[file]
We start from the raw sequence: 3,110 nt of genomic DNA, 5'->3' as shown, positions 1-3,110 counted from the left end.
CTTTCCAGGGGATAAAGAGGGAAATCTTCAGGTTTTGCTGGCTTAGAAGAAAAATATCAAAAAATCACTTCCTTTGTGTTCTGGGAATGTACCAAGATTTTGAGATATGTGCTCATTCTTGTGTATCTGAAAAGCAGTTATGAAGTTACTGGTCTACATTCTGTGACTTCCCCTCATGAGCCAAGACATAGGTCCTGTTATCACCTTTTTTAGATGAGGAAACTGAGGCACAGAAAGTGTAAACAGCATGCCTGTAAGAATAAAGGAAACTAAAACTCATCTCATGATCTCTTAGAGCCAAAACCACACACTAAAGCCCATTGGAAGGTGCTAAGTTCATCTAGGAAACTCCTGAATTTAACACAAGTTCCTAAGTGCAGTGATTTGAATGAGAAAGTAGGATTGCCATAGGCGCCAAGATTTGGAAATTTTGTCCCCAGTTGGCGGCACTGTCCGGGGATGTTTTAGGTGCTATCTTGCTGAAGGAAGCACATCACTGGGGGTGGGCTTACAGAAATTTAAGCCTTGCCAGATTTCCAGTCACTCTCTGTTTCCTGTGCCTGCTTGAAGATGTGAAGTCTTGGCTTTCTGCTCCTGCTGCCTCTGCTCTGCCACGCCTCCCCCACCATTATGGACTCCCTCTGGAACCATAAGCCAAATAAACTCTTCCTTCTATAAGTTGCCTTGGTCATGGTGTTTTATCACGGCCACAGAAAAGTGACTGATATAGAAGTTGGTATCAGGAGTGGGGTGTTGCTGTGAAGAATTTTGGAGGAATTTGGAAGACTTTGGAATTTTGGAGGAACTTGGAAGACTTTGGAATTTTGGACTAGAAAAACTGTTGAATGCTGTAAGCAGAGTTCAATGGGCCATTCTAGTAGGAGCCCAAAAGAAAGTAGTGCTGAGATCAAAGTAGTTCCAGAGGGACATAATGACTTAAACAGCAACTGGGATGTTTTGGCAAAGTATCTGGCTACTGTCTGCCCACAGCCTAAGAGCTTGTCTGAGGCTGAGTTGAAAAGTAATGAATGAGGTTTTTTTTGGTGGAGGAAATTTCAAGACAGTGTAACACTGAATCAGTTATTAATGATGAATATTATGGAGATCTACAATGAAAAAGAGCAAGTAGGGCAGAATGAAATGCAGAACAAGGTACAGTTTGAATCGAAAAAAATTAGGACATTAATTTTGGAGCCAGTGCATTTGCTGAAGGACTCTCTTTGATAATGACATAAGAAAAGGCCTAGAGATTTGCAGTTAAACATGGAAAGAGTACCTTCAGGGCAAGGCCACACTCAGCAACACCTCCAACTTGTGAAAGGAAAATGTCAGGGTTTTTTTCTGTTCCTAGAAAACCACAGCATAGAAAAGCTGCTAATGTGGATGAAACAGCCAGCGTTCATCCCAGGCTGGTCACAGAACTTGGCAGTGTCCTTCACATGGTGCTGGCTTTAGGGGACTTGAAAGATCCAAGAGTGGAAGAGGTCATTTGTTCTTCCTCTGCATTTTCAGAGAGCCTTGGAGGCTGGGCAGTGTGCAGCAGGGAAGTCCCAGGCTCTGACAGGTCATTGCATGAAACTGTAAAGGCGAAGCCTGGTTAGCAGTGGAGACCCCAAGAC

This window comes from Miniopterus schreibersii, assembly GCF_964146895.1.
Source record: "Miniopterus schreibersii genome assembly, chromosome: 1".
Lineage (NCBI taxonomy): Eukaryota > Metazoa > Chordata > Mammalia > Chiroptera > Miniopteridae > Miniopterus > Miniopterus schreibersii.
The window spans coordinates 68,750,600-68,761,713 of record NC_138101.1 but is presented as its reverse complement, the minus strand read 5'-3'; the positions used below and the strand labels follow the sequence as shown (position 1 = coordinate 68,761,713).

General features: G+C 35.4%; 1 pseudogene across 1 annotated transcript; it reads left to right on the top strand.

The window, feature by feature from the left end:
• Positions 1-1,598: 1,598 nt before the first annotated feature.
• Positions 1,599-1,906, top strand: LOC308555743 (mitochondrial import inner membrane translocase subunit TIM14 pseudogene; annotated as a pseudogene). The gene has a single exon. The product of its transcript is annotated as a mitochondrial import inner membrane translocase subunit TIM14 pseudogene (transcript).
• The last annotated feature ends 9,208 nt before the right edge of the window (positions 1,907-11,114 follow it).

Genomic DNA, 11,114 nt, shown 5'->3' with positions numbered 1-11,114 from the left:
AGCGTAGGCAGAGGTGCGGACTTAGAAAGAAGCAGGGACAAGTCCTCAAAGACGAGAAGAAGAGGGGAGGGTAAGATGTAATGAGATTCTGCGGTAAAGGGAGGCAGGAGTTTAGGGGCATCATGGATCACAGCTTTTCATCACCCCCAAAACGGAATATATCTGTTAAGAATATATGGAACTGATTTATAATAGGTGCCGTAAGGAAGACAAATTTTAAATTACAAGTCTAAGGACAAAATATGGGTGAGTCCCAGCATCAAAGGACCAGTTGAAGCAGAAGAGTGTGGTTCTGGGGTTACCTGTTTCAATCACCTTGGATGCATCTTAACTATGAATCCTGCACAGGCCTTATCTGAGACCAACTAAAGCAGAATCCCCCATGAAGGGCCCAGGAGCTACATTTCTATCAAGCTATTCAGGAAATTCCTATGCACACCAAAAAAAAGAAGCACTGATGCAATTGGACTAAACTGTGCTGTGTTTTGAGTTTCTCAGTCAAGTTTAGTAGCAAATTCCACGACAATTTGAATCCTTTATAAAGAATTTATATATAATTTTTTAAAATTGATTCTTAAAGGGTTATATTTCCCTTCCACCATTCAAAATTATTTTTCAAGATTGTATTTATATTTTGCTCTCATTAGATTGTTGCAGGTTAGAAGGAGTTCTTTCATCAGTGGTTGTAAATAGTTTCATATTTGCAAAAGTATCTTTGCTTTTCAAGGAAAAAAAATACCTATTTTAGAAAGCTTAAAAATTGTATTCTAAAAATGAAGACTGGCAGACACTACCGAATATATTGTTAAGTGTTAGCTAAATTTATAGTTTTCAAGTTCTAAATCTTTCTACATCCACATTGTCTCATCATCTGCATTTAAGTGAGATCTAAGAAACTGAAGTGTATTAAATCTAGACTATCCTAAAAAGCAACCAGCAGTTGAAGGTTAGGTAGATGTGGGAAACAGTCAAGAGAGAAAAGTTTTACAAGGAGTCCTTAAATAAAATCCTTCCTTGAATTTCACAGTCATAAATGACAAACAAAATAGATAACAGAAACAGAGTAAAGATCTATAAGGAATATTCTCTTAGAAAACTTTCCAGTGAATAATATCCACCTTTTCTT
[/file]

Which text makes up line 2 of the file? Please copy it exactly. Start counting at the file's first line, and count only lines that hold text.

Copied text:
CTTTCCAGGGGATAAAGAGGGAAATCTTCAGGTTTTGCTGGCTTAGAAGAAAAATATCAAAAAATCACTTCCTTTGTGTTCTGGGAATGTACCAAGATTTTGAGATATGTGCTCATTCTTGTGTATCTGAAAAGCAGTTATGAAGTTACTGGTCTACATTCTGTGACTTCCCCTCATGAGCCAAGACATAGGTCCTGTTATCACCTTTTTTAGATGAGGAAACTGAGGCACAGAAAGTGTAAACAGCATGCCTGTAAGAATAAAGGAAACTAAAACTCATCTCATGATCTCTTAGAGCCAAAACCACACACTAAAGCCCATTGGAAGGTGCTAAGTTCATCTAGGAAACTCCTGAATTTAACACAAGTTCCTAAGTGCAGTGATTTGAATGAGAAAGTAGGATTGCCATAGGCGCCAAGATTTGGAAATTTTGTCCCCAGTTGGCGGCACTGTCCGGGGATGTTTTAGGTGCTATCTTGCTGAAGGAAGCACATCACTGGGGGTGGGCTTACAGAAATTTAAGCCTTGCCAGATTTCCAGTCACTCTCTGTTTCCTGTGCCTGCTTGAAGATGTGAAGTCTTGGCTTTCTGCTCCTGCTGCCTCTGCTCTGCCACGCCTCCCCCACCATTATGGACTCCCTCTGGAACCATAAGCCAAATAAACTCTTCCTTCTATAAGTTGCCTTGGTCATGGTGTTTTATCACGGCCACAGAAAAGTGACTGATATAGAAGTTGGTATCAGGAGTGGGGTGTTGCTGTGAAGAATTTTGGAGGAATTTGGAAGACTTTGGAATTTTGGAGGAACTTGGAAGACTTTGGAATTTTGGACTAGAAAAACTGTTGAATGCTGTAAGCAGAGTTCAATGGGCCATTCTAGTAGGAGCCCAAAAGAAAGTAGTGCTGAGATCAAAGTAGTTCCAGAGGGACATAATGACTTAAACAGCAACTGGGATGTTTTGGCAAAGTATCTGGCTACTGTCTGCCCACAGCCTAAGAGCTTGTCTGAGGCTGAGTTGAAAAGTAATGAATGAGGTTTTTTTTGGTGGAGGAAATTTCAAGACAGTGTAACACTGAATCAGTTATTAATGATGAATATTATGGAGATCTACAATGAAAAAGAGCAAGTAGGGCAGAATGAAATGCAGAACAAGGTACAGTTTGAATCGAAAAAAATTAGGACATTAATTTTGGAGCCAGTGCATTTGCTGAAGGACTCTCTTTGATAATGACATAAGAAAAGGCCTAGAGATTTGCAGTTAAACATGGAAAGAGTACCTTCAGGGCAAGGCCACACTCAGCAACACCTCCAACTTGTGAAAGGAAAATGTCAGGGTTTTTTTCTGTTCCTAGAAAACCACAGCATAGAAAAGCTGCTAATGTGGATGAAACAGCCAGCGTTCATCCCAGGCTGGTCACAGAACTTGGCAGTGTCCTTCACATGGTGCTGGCTTTAGGGGACTTGAAAGATCCAAGAGTGGAAGAGGTCATTTGTTCTTCCTCTGCATTTTCAGAGAGCCTTGGAGGCTGGGCAGTGTGCAGCAGGGAAGTCCCAGGCTCTGACAGGTCATTGCATGAAACTGTAAAGGCGAAGCCTGGTTAGCAGTGGAGACCCCAAGAC